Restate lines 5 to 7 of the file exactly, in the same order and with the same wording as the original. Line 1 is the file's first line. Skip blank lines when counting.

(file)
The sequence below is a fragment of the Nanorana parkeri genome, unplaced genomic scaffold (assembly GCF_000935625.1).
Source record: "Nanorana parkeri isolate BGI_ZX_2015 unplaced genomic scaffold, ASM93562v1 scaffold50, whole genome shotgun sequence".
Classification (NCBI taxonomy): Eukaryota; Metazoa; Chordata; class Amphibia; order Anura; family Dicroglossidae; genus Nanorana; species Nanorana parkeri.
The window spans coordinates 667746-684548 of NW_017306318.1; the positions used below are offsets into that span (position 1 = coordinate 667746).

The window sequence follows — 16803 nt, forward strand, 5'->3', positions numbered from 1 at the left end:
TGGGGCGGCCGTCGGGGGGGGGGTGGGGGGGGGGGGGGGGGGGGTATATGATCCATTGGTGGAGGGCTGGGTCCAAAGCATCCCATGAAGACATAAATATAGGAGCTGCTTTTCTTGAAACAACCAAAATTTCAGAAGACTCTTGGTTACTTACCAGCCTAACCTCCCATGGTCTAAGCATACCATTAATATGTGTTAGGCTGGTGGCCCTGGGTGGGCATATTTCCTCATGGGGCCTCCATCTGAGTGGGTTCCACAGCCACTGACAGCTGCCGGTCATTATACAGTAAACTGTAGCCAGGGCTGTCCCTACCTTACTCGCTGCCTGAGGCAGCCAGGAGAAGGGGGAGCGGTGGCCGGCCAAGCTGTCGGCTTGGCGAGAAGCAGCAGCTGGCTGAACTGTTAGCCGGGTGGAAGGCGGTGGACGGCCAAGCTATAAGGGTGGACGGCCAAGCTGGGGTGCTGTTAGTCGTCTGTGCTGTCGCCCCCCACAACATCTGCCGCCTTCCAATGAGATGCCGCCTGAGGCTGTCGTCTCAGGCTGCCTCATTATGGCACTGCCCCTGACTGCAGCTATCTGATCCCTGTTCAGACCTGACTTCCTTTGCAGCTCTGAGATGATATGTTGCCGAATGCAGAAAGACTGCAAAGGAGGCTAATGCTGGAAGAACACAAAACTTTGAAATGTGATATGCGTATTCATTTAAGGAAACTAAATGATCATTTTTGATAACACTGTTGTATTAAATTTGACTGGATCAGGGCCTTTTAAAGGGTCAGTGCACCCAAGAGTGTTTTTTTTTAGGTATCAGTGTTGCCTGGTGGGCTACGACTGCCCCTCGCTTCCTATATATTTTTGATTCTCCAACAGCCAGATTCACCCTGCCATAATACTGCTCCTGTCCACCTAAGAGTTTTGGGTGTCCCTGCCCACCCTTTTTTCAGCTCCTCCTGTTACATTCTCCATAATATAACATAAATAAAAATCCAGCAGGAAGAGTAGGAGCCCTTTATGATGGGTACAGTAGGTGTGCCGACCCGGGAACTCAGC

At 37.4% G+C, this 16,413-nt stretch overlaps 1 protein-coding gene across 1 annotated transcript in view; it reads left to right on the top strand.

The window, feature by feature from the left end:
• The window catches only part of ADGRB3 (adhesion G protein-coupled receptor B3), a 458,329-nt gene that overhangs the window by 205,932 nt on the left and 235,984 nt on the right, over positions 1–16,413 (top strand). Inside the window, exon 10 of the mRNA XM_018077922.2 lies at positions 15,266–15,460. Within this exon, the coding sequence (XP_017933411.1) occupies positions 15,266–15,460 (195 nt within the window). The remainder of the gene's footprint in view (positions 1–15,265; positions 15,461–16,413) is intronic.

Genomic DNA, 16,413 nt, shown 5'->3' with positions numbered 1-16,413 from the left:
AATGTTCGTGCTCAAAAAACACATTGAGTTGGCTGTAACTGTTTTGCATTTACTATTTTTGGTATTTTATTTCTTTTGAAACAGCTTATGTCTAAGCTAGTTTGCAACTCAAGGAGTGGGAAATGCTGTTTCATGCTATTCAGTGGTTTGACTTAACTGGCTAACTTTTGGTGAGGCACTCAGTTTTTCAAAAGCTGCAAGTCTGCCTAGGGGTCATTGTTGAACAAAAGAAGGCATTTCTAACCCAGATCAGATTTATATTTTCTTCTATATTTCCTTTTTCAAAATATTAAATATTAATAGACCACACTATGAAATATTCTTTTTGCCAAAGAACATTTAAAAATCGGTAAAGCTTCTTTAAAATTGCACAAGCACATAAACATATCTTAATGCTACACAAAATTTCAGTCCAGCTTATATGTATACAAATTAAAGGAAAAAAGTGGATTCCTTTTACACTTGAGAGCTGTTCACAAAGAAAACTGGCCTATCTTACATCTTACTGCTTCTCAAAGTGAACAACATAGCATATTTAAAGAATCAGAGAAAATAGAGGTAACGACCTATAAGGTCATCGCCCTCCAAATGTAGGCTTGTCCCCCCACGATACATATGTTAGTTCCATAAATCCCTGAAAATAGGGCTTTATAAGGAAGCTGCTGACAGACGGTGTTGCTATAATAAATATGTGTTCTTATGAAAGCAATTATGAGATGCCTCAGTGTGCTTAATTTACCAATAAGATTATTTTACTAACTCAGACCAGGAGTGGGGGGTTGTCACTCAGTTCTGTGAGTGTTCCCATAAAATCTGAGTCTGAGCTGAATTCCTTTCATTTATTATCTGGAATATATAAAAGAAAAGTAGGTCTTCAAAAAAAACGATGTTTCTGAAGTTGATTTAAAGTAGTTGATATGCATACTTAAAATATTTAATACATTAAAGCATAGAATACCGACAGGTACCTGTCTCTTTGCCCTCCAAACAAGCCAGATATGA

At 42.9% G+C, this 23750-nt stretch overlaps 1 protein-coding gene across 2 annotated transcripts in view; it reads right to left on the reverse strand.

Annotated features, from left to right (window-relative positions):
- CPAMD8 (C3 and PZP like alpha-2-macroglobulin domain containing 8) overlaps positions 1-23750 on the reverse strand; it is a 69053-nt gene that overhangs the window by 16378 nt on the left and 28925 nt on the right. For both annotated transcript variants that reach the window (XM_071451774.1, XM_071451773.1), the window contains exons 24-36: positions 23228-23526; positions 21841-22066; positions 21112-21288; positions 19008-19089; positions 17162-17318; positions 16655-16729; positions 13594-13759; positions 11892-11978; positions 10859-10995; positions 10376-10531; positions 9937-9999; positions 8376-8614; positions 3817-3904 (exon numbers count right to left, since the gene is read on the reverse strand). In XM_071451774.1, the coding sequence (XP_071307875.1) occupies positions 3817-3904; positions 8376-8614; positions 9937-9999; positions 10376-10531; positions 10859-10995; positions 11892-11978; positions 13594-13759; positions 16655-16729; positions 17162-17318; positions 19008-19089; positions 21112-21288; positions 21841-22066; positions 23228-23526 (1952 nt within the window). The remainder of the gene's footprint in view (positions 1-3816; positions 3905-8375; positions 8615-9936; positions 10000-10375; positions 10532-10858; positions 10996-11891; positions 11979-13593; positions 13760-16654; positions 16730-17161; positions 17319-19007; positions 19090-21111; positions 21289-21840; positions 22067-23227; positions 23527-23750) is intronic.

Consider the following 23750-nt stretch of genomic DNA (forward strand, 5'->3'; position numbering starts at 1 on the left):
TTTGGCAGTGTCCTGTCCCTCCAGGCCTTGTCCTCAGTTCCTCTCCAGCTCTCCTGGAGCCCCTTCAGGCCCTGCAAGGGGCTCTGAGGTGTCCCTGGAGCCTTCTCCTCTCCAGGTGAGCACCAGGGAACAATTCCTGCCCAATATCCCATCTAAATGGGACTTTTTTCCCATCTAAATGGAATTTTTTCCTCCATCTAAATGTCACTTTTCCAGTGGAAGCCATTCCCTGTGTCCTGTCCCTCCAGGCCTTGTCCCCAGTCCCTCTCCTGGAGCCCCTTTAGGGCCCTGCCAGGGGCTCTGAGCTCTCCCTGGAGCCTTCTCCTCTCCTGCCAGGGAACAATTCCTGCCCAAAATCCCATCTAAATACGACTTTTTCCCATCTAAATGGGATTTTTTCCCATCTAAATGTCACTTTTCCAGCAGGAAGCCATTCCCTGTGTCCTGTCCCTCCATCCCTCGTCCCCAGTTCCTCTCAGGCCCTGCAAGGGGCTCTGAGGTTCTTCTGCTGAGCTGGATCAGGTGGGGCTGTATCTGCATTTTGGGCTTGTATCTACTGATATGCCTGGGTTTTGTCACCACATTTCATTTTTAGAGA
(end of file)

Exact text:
The window sequence follows — 16803 nt, forward strand, 5'->3', positions numbered from 1 at the left end:
TGGGGCGGCCGTCGGGGGGGGGGTGGGGGGGGGGGGGGGGGGGGTATATGATCCATTGGTGGAGGGCTGGGTCCAAAGCATCCCATGAAGACATAAATATAGGAGCTGCTTTTCTTGAAACAACCAAAATTTCAGAAGACTCTTGGTTACTTACCAGCCTAACCTCCCATGGTCTAAGCATACCATTAATATGTGTTAGGCTGGTGGCCCTGGGTGGGCATATTTCCTCATGGGGCCTCCATCTGAGTGGGTTCCACAGCCACTGACAGCTGCCGGTCATTATACAGTAAACTGTAGCCAGGGCTGTCCCTACCTTACTCGCTGCCTGAGGCAGCCAGGAGAAGGGGGAGCGGTGGCCGGCCAAGCTGTCGGCTTGGCGAGAAGCAGCAGCTGGCTGAACTGTTAGCCGGGTGGAAGGCGGTGGACGGCCAAGCTATAAGGGTGGACGGCCAAGCTGGGGTGCTGTTAGTCGTCTGTGCTGTCGCCCCCCACAACATCTGCCGCCTTCCAATGAGATGCCGCCTGAGGCTGTCGTCTCAGGCTGCCTCATTATGGCACTGCCCCTGACTGCAGCTATCTGATCCCTGTTCAGACCTGACTTCCTTTGCAGCTCTGAGATGATATGTTGCCGAATGCAGAAAGACTGCAAAGGAGGCTAATGCTGGAAGAACACAAAACTTTGAAATGTGATATGCGTATTCATTTAAGGAAACTAAATGATCATTTTTGATAACACTGTTGTATTAAATTTGACTGGATCAGGGCCTTTTAAAGGGTCAGTGCACCCAAGAGTGTTTTTTTTTAGGTATCAGTGTTGCCTGGTGGGCTACGACTGCCCCTCGCTTCCTATATATTTTTGATTCTCCAACAGCCAGATTCACCCTGCCATAATACTGCTCCTGTCCACCTAAGAGTTTTGGGTGTCCCTGCCCACCCTTTTTTCAGCTCCTCCTGTTACATTCTCCATAATATAACATAAATAAAAATCCAGCAGGAAGAGTAGGAGCCCTTTATGATGGGTACAGTAGGTGTGCCGACCCGGGAACTCAGC

At 37.4% G+C, this 16,413-nt stretch overlaps 1 protein-coding gene across 1 annotated transcript in view; it reads left to right on the top strand.